Student Loan Hero is sponsoring this post. They asked me to check out their site and provide an honest review for my readers. What I found was a useful tool for student loan borrowers — particularly new graduates.
My biggest financial mistake was not to take out student loans, but to ignore them for too long. With $200,000 in student loans, I thought that paying them off forever was a foregone conclusion. Then I read Dave Ramsey’s Total Money Makeover and met the frugal folks over on Mr. Money Mustache’s Forum. At that point, I confronted the fact that our overwhelming student loans had affected important life decisions about our careers and whether to have children (and how many).
We should have learned more about our student loans sooner.
We should have paid off the accrued interest before it capitalized at the end of the grace period.
We should have paid more than the minimum monthly payment while we had the opportunity.
Better late than never, we paid off one private loan and significantly reduced another after a few of Mr. Stapler’s side hustles paid off. Although we graduated with over $200,000 in student loans, we have paid off only $30,000 eight years later.
New graduates: Don’t make the same mistake we did. Look at all of your student loans, your monthly payments, and how long it will take to eliminate your loans. You can do it the hard way, looking up all of your loans individually and entering balances into an Excel spreadsheet, or you can use an online tool like Student Loan Hero or Mint.com.
Student loans have their own unique set of options for borrowers, which makes traditional debt calculators irrelevant. For that reason, Student Loan Hero has calculators to help you answer common student loan questions:
- What is the best repayment plan for me?
- Should I consolidate or refinance or keep my loans the way they are?
- Should I use savings to pay down debt or invest?
It’s like they read my mind when they developed those calculators! My favorite is the calculator that settles the age-old question of whether to pay down debt or invest. It even takes into account the tax implications when coming up with an answer.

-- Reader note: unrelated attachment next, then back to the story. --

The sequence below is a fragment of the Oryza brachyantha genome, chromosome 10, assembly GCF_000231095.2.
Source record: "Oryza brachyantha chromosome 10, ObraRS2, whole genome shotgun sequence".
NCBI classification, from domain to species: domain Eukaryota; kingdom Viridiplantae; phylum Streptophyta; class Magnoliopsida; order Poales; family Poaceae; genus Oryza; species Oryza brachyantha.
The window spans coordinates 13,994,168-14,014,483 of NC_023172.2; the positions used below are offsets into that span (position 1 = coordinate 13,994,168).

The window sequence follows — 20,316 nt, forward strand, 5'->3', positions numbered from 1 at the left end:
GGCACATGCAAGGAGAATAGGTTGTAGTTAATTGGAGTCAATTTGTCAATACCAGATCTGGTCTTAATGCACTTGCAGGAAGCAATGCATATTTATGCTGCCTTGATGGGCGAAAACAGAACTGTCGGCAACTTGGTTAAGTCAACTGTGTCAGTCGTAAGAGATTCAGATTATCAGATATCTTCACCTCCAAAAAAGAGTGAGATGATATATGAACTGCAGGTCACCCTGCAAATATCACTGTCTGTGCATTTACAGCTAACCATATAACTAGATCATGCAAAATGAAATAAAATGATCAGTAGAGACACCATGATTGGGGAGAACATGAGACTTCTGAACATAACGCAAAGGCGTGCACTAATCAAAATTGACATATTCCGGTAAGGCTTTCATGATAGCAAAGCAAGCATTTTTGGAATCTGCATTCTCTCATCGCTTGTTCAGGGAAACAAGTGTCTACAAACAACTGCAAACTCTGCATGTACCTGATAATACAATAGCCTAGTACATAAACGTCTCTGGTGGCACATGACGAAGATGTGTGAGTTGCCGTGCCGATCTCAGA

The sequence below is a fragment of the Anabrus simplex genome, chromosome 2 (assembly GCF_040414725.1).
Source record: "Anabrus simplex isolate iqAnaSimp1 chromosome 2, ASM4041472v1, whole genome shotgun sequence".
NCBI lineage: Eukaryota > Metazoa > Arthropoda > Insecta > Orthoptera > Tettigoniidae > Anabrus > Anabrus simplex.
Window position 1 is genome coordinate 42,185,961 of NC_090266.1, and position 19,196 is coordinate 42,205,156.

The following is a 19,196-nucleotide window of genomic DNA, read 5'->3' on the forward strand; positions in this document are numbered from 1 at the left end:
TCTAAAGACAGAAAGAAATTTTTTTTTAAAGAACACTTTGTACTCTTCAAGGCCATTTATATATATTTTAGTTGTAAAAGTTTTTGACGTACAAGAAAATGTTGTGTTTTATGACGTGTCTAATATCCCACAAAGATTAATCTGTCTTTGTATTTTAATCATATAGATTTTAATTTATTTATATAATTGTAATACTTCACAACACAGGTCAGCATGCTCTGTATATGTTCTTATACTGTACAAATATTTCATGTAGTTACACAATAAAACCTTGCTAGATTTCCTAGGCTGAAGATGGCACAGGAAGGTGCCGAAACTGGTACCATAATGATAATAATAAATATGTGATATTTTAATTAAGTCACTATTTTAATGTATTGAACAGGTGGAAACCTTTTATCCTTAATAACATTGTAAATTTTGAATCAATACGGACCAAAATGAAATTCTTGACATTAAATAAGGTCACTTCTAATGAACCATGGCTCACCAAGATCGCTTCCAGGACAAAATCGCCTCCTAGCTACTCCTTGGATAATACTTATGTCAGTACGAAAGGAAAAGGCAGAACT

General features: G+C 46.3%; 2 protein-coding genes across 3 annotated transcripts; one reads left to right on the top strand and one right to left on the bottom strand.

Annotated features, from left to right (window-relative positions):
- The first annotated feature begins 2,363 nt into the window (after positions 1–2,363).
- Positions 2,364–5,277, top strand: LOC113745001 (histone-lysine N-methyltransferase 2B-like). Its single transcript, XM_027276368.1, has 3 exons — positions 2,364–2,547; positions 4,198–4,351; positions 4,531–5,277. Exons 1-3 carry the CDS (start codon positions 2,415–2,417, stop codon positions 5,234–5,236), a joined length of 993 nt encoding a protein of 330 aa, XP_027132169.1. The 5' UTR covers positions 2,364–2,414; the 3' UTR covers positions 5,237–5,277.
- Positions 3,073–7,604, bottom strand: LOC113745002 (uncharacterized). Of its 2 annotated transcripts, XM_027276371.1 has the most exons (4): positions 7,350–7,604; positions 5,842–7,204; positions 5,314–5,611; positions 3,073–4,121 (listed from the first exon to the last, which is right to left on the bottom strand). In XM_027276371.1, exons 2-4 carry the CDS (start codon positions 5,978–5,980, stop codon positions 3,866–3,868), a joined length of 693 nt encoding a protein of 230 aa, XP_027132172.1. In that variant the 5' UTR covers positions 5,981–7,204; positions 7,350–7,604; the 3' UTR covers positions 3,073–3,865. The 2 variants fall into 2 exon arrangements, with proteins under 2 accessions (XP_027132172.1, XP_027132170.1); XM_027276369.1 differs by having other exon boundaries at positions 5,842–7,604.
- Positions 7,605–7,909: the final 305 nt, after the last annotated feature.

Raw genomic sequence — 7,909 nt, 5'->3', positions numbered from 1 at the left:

When you sign up for a Student Loan Hero account, it will ask you to go through a few steps so it can automatically populate your account with your loans. The setup is annoying, to be sure, but it’s just as annoying when you set up your accounts with Mint.com. The result is worth the annoyance, however, because your balances and payments will automatically update.
Student Loan Hero is a great place to view a snapshot of your outstanding loans.
Student Loan Hero also provides an analysis of your loans and repayment options — including calculations using your actual loan information. The report is not a generic, one-size-fits-all description with examples of monthly payments and the cost of interest over time. Rather, the report crunches your numbers so you can make the best decision you can.
There is, however, a caveat for borrowers who are currently on a repayment plan longer than 10 years:
If, like me, you are on a 30-year plan, all of the calculations in this report will be off for you. The information about your options is still good, but you’ll have to manually input your monthly payments into the calculators to get your actual numbers.
There you have it: The good and bad about Student Loan Hero. New grads who are on 10-year repayment plans will get the maximum benefit out of Student Loan Hero. Borrowers with longer repayment terms can still find a good deal of value in the site. In particular, with the aggregation of all of your student loan data in one place and the handy calculators.
It will help you understand your options in a way that allows you to make informed decisions about how to move forward with your loans.
Are you already using Student Loan Hero? What do you think?